KANTHASWAMY MOVIE REVIEW
Review by : Behindwoods review board
Starring: Vikram, Shriya, Prabhu, Vadivelu.
Direction: Susi Ganesan
Music: Devi Sri Prasad
Production: Kalaipuli S. Thanu
Susi Ganesan’s Kanthaswamy is an extravagant experiment at age-old formula stories of good Samaritans robbing from rich to feed the poor. Although the subject provides a treasure trove of stories, Kanthaswamy is largely overindulgent. After taking up a superhero subject, Susi’s uncertainty in keeping that one on track makes the movie stoop to lower levels.

The superhero, with a rooster’s outfit and a slightly odd demeanor, is exposed in all his vulnerability as the movie progresses. And that’s not the only issue with Kanthaswamy. The movie is unreasonably stretched, for no rhyme or reason. The choppy editing also makes one feel that any scene could be placed anywhere inside the movie. Picture this: after what one thinks to be the climax, the movie heaves for another half-hour with a comedy scene, an item number and then culminates into conclusion.

Kanthaswamy is about a group of friends, who came to Chennai with nothing in hand, but dreams and an examination hall ticket. Astonishingly for us, each one of them lands a job in CBI and uses the money obtained from
  Kanthaswamy
raids to serve the poor and needy. Kanthaswamy, who secretly doles out money for surgeries, education and weddings in poor families, becomes a phenomenon that is difficult to demystify.

Prabhu, the Intelligence Officer, takes up the case and arrests people like Vadivelu who try to imitate the real Kanthaswamy. But in the end, he does nail the superhero after 3 long hours.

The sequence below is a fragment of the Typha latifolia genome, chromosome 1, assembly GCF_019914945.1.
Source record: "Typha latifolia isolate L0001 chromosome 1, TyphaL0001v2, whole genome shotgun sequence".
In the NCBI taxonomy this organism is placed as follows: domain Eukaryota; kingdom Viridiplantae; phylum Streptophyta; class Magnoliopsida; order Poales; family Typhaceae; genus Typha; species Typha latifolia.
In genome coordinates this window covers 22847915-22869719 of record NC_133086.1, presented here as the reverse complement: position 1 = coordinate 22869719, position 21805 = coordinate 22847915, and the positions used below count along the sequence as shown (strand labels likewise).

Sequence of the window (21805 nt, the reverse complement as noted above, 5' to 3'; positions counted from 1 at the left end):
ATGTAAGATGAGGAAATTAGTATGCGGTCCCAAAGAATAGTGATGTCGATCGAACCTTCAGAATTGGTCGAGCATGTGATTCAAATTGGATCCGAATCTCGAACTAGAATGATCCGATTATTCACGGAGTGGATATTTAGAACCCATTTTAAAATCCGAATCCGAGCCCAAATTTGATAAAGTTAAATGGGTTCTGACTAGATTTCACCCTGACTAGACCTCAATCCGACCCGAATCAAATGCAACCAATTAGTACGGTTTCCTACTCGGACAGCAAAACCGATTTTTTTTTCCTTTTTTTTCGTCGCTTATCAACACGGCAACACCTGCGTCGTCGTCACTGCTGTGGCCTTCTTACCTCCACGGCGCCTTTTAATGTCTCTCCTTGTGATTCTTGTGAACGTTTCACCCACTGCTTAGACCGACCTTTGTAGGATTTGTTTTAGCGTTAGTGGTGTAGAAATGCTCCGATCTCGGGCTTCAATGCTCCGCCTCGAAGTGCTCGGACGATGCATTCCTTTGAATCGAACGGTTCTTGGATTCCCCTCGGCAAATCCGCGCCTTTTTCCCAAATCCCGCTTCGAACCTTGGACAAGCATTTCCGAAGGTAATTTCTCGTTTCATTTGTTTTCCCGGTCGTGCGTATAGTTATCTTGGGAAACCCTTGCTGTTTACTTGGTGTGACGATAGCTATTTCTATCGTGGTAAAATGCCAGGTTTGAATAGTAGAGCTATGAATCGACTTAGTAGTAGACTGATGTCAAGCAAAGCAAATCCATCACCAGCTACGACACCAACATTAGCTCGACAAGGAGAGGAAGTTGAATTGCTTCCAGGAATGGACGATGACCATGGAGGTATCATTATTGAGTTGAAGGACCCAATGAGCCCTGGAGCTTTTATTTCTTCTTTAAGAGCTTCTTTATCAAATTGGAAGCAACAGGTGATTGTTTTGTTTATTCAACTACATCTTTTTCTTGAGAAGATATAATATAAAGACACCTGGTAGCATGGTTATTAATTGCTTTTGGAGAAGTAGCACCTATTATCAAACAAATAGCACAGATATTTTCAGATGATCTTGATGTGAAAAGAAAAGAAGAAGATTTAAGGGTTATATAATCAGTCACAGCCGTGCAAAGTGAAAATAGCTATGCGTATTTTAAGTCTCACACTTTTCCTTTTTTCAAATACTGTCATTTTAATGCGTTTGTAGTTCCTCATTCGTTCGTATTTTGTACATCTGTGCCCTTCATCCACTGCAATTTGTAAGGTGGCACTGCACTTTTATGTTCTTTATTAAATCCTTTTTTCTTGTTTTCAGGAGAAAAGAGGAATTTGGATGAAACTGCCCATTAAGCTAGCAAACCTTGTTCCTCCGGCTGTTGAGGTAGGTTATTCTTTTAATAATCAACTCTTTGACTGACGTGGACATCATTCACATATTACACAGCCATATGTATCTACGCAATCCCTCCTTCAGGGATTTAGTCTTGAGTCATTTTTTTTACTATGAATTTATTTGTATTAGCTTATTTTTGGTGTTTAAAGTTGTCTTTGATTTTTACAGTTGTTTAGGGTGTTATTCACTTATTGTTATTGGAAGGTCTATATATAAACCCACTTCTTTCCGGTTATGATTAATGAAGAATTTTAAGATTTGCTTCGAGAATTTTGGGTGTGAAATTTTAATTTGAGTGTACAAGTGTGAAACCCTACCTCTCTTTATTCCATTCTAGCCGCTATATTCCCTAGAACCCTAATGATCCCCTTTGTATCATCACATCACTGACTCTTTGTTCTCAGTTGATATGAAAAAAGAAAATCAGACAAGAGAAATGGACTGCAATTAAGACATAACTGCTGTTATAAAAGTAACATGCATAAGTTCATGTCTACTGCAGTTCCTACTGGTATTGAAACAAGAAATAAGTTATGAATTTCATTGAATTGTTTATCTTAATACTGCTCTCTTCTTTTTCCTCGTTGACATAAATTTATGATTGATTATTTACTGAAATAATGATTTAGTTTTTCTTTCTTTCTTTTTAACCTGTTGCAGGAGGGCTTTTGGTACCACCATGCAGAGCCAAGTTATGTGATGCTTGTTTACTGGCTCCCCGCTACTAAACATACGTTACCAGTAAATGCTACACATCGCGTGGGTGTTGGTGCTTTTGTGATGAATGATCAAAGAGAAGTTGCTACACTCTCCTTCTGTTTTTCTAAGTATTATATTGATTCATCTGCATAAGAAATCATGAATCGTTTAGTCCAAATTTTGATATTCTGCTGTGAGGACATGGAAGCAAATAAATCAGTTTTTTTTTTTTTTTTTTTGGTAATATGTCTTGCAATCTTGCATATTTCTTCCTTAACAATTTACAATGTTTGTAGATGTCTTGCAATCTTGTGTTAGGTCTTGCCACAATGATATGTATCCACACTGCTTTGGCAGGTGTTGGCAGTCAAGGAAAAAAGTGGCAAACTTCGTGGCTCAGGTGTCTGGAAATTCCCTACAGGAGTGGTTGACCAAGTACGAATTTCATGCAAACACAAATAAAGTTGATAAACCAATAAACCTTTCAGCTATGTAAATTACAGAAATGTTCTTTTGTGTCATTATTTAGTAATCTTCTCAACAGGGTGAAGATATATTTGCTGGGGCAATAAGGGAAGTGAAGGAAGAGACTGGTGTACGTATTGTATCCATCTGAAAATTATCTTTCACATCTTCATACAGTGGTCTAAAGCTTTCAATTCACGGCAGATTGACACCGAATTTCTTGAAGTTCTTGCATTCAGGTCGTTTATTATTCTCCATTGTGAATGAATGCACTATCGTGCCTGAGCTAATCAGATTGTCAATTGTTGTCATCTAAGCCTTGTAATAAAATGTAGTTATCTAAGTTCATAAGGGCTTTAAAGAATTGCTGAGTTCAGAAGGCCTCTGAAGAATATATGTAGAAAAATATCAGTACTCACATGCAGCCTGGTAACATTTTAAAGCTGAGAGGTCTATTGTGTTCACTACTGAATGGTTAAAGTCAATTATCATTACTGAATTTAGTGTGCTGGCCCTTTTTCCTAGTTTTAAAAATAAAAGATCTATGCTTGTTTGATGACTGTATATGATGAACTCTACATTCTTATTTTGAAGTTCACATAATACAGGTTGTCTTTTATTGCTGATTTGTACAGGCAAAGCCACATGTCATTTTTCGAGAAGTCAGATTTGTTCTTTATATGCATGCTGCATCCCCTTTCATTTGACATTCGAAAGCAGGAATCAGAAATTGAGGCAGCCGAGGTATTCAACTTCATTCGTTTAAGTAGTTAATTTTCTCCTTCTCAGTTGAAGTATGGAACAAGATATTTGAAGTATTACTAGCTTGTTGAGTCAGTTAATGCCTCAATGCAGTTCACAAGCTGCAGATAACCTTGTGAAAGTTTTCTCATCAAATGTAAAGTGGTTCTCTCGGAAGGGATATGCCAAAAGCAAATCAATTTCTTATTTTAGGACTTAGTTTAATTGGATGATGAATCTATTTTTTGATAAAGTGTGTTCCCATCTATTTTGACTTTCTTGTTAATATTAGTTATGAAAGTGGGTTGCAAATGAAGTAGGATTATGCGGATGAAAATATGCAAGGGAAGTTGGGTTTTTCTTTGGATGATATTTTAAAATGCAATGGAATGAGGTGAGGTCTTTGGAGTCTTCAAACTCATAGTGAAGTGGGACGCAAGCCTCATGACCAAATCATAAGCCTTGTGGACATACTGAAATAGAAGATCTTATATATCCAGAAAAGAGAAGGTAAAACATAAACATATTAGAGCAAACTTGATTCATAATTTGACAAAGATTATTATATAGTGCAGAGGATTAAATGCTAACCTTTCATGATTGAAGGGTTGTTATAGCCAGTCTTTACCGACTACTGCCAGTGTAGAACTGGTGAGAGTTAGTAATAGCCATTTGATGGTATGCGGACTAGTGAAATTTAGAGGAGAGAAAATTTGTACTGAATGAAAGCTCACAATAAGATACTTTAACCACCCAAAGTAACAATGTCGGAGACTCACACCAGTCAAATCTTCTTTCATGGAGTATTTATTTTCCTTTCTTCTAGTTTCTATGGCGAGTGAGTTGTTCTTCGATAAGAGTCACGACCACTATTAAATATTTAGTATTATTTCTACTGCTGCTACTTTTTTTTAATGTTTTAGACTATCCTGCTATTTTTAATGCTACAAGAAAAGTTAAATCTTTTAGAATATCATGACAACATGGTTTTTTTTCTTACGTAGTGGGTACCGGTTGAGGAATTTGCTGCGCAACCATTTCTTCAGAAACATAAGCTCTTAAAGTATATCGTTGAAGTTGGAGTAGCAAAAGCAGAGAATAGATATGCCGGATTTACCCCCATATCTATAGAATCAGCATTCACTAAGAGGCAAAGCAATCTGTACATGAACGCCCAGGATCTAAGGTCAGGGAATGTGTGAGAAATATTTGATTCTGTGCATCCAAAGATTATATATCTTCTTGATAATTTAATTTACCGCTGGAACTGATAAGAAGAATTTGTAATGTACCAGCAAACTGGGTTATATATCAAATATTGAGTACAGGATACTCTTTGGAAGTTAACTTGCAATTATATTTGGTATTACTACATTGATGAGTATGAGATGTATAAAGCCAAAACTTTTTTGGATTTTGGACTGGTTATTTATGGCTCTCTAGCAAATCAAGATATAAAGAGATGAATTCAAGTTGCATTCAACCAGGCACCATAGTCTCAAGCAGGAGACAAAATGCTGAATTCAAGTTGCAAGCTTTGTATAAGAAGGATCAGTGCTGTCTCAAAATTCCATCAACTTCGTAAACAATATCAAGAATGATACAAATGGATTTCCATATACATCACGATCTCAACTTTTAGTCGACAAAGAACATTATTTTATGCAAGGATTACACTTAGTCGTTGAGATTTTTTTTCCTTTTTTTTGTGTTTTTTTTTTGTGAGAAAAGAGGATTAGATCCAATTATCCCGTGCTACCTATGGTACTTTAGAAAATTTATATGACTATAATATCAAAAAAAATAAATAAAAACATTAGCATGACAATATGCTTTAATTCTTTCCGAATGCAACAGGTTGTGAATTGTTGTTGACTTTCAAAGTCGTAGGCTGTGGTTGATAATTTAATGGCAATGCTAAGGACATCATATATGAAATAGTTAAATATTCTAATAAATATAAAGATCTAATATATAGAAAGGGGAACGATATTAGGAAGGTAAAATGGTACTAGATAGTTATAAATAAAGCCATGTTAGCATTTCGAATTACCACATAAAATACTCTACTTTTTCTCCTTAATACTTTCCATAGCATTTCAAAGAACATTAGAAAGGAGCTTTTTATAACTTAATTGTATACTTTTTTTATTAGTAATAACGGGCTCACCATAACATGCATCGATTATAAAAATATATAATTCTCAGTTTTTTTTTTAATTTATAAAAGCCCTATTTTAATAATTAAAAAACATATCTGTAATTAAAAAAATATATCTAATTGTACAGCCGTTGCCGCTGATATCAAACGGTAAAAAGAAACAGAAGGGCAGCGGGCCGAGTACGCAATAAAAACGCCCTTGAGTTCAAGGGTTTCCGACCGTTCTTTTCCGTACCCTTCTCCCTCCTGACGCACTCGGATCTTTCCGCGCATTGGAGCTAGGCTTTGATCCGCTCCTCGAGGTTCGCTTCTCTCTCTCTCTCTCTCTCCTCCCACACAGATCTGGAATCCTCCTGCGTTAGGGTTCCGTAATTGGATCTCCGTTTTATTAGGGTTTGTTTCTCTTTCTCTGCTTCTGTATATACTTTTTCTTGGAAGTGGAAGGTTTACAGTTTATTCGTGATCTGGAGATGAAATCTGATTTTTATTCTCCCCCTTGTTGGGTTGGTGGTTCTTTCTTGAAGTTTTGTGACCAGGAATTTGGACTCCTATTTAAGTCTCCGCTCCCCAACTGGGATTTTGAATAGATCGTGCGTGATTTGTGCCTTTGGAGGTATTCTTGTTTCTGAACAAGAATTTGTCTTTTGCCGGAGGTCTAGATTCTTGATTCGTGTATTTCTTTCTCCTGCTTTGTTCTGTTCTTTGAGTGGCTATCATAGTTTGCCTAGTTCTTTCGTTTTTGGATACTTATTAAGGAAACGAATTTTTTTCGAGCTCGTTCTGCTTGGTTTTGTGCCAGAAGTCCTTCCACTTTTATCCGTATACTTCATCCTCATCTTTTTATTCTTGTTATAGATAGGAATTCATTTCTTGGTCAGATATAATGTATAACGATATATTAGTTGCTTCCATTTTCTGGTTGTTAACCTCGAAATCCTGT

Vikram has sincerity written all over him; he breaks into a secret smile while nailing the corrupt politicians, raises his eyebrows in a charming manner while countering Shriya’s jaunts and fixes the movie’s faults with his persona alone. Besides, he saves the movie to a larger extent than could actually be not in his scope. On the other hand, the horrendously clichéd dialogues also earn him a few catcalls.

Shriya’s designer outfits expose more of her chiseled body than they hide. Her role, albeit smoking hot, rather comes across as a dumb girl who strips down to threaten Vikram in his fully CCTV monitored office room. Now that’s only a sample of inferior writing.

Prabhu, Vadivelu, Ashish Vidhyarthi and Y G Mahendra also have roles that are fleshed out in a disorganized manner. Vadivelu’s comedy track pops in at odd times when the movie gets serious as if it’s just so inevitable.

Devi Sri Prasad’s songs are bang on, complemented with the neat picturization on screen. But the background score is just a cacophony of drums and an aural ordeal.

Towards the end of the movie, you begin to see visions of the likeable Vikram in movies that are more than a rehash of formula movies - time tried, tested and past its sell-by date.


Verdict: A hollow hype!

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